Back in 1994 when my first child was born I remember making a bargain with God to be the best mother I could be.
Kids and Stress
My kid was going to be smart, active, engaged, crusading to save the world—all by age five of course. I read to her, sang to her, took her on walks, took her to every library activity, did crafts at home, taught her about recycling and the planet, and as she came of age to participate in organized activities, I enrolled her in dance and soccer and t-ball, and the list goes on.
And then I read a life changing article in a magazine about parents who took their kids out of all but two activities a week—one creative and one physical. The kids were not allowed to participate in any organized activities on the weekends. This was time for the family and time for the kids to just be kids.
I felt like someone had just tossed me a lifeline in the middle of the ocean. I clung to this idea for dear life.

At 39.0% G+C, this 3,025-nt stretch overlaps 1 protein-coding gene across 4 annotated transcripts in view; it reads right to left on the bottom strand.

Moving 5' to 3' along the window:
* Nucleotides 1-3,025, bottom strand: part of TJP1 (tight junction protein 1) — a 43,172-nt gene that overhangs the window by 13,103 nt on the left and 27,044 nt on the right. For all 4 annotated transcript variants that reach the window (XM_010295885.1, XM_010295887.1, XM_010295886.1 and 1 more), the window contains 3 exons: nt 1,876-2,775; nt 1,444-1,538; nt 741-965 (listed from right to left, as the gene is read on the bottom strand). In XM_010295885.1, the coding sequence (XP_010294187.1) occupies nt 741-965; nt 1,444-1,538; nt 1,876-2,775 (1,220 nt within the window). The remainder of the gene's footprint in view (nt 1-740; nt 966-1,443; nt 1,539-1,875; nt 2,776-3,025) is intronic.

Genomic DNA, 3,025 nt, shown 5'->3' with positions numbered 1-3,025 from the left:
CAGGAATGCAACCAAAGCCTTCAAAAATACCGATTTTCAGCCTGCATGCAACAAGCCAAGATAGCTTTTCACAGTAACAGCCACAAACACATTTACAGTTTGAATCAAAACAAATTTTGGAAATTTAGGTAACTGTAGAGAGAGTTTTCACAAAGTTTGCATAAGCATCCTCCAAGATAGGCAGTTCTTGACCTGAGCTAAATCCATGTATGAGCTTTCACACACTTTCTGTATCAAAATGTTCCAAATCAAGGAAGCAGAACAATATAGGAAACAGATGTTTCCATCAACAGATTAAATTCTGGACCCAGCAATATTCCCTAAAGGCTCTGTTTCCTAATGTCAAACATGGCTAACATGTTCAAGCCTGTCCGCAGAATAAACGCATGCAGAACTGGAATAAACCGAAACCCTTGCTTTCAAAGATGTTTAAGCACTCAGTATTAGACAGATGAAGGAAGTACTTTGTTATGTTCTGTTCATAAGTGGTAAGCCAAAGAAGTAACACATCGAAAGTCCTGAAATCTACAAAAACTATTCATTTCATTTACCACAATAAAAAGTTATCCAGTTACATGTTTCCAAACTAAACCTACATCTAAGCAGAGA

I was completely stressed out trying to be a perfect mother and raise the perfect child. And frankly, I was stressing her out, too. So, we made a course correction. As various activities came to an end, we did not re-enroll. Instead, we engaged with all the neighborhood families and she just played. We set her creative mind free and followed her own passions to find what she loved to do—dance. She’s 21 now and still dances for pleasure and exercise.
The moment I let go of what I thought was doing the right thing for my child, we had less battles at bed-time, less back-talk, and a lot more fun. We had reduced the stress. Luckily for our family, we made this adjustment before our first child was five. Our other kids have benefited from being able to run their own life race without the interference and stress of being over-scheduled. My husband and I have benefited by being able to truly enjoy the activities they choose to participate in and still have a family life at home.
If you are experiencing challenges at home with your kids as you try and teach good behavior as well as manage their schedules, ask yourself, is this really necessary? Is my child over-scheduled? Am I modeling for them healthy habits for stress management? And don’t be afraid to grab onto the lifeline.